When the normal services stop, night buses take over. They run less frequently however are very useful services to get you home when the tubes shut down at around 1am.
Night buses usually start around midnight and have the letter 'N' before the usual bus number. They seem to congregate around Trafalgar Square and the nearby streets that radiate out from the square, so head that way when the clubs close and you're desperate to get home for some sleep.

British Rail
British Rail is the above-ground equivalent of the Tube. These trains can be excellent to use if you live out of Zone 1 and just off a Tube line and want a speedier option than the bus. British Rail will take you in to Zone 1, but not far, as the Tube takes over from there for obvious town planning reasons.
Main British Rail stations closest to the centre of London are Paddington and Victoria servicing the West and South West, King's Cross and Euston servicing the North, and North East, Waterloo servicing the South and London Bridge and Liverpool Street servicing the South East and East.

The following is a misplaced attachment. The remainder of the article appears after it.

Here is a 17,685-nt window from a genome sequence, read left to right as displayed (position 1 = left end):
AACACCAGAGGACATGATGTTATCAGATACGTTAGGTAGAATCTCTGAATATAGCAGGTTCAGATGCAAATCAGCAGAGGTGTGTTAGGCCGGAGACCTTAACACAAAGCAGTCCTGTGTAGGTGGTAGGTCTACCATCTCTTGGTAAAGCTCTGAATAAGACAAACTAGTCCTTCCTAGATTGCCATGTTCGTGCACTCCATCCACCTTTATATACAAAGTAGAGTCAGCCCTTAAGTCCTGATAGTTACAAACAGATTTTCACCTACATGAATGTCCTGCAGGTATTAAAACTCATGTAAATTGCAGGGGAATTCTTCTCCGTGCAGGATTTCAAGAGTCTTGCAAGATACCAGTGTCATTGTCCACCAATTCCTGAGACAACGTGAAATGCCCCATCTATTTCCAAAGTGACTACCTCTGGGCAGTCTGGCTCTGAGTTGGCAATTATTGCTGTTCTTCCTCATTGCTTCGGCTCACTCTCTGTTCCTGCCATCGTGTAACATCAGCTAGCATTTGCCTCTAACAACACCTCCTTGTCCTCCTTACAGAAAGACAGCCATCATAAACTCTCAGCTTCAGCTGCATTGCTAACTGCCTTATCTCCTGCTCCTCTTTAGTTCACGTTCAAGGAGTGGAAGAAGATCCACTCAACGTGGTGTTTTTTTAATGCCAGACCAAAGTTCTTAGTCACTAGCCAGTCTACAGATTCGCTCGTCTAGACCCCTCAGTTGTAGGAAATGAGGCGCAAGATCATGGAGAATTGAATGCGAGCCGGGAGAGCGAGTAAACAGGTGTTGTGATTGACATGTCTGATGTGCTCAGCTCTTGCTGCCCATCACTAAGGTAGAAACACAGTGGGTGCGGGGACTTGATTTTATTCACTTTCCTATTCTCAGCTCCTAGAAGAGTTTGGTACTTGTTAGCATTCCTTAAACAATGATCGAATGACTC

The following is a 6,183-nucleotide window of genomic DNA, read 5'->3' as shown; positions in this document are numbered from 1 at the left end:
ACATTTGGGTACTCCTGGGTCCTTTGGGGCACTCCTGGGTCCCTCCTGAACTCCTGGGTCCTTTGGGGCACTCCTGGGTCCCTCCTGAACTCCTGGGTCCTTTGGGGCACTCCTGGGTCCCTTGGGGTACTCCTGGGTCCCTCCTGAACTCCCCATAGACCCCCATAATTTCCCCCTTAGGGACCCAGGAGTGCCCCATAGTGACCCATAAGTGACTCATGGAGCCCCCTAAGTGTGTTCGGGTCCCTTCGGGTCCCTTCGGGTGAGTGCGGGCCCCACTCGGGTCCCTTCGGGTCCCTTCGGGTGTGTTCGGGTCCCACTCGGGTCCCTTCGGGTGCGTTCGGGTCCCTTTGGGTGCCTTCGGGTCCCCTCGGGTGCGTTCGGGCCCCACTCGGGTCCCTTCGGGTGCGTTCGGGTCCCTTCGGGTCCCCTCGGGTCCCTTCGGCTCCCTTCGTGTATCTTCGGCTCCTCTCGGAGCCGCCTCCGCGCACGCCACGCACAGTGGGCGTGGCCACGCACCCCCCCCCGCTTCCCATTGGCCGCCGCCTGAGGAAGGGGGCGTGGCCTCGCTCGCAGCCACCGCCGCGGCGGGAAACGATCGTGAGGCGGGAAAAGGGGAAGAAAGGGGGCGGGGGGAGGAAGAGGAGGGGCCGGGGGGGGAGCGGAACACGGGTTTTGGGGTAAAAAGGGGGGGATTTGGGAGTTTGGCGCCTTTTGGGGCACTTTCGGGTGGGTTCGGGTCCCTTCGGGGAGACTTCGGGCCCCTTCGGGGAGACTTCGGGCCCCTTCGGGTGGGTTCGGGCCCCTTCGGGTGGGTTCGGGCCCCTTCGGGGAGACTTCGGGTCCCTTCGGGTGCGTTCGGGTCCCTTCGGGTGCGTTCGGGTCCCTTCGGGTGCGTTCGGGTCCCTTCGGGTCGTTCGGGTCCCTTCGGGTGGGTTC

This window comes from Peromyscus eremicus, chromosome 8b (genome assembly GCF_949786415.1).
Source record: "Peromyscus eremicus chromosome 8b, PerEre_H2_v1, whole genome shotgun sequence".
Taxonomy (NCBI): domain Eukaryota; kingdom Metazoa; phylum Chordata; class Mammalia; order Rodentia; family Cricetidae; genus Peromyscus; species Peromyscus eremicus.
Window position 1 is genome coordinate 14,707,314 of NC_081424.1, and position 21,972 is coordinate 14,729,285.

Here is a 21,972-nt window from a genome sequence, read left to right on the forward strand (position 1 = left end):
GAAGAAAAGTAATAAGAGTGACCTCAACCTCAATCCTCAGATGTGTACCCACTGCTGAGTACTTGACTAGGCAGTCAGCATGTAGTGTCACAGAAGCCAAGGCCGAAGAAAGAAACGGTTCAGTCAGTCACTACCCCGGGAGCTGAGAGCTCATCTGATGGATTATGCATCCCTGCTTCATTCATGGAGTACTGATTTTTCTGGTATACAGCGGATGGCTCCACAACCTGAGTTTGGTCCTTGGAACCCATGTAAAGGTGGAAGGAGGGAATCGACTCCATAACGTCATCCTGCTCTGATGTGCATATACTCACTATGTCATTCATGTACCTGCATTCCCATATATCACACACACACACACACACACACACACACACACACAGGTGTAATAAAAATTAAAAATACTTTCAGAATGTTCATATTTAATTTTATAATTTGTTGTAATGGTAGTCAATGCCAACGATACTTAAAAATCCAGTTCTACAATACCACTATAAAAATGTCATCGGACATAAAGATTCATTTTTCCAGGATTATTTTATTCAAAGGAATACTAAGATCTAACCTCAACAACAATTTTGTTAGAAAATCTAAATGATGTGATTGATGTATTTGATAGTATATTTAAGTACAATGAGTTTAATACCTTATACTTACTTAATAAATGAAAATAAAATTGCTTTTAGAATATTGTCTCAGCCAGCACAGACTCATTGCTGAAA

If you'll be using this service frequently, you can purchase a British Rail TravelCard.

Black Cabs
These famously shaped taxis, where you can face the other members of your party limousine-style, are a good way of getting around. The drivers know London like their own backyard and you will see would-be drivers zipping around town on mopeds with books open in front of them. They are studying for their Black Cab test. Quick trips in and around Central London aren't too expensive but this probably wouldn't be your main mode of transport.

Mini Cabs